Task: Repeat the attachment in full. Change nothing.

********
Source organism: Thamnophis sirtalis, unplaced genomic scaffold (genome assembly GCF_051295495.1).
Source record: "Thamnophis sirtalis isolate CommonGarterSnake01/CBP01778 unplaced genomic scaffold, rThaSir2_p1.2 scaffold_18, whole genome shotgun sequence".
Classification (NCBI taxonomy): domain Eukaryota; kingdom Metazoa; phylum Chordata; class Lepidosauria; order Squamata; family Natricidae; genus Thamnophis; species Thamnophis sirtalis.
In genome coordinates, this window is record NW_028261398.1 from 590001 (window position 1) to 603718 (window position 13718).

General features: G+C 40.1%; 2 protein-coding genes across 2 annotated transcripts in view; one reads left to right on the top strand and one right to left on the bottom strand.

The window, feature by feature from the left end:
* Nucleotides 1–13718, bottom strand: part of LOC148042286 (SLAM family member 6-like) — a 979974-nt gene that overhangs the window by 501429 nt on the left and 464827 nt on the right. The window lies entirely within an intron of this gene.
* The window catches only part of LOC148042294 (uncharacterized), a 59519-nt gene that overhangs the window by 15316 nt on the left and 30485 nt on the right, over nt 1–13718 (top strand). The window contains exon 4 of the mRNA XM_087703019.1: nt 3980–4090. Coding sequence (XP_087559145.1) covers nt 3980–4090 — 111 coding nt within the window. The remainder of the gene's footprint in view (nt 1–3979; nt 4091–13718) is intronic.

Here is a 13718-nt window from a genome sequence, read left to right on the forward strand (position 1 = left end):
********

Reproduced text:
Source organism: Thamnophis sirtalis, unplaced genomic scaffold (genome assembly GCF_051295495.1).
Source record: "Thamnophis sirtalis isolate CommonGarterSnake01/CBP01778 unplaced genomic scaffold, rThaSir2_p1.2 scaffold_18, whole genome shotgun sequence".
Classification (NCBI taxonomy): domain Eukaryota; kingdom Metazoa; phylum Chordata; class Lepidosauria; order Squamata; family Natricidae; genus Thamnophis; species Thamnophis sirtalis.
In genome coordinates, this window is record NW_028261398.1 from 590001 (window position 1) to 603718 (window position 13718).

General features: G+C 40.1%; 2 protein-coding genes across 2 annotated transcripts in view; one reads left to right on the top strand and one right to left on the bottom strand.

The window, feature by feature from the left end:
* Nucleotides 1–13718, bottom strand: part of LOC148042286 (SLAM family member 6-like) — a 979974-nt gene that overhangs the window by 501429 nt on the left and 464827 nt on the right. The window lies entirely within an intron of this gene.
* The window catches only part of LOC148042294 (uncharacterized), a 59519-nt gene that overhangs the window by 15316 nt on the left and 30485 nt on the right, over nt 1–13718 (top strand). The window contains exon 4 of the mRNA XM_087703019.1: nt 3980–4090. Coding sequence (XP_087559145.1) covers nt 3980–4090 — 111 coding nt within the window. The remainder of the gene's footprint in view (nt 1–3979; nt 4091–13718) is intronic.

Here is a 13718-nt window from a genome sequence, read left to right on the forward strand (position 1 = left end):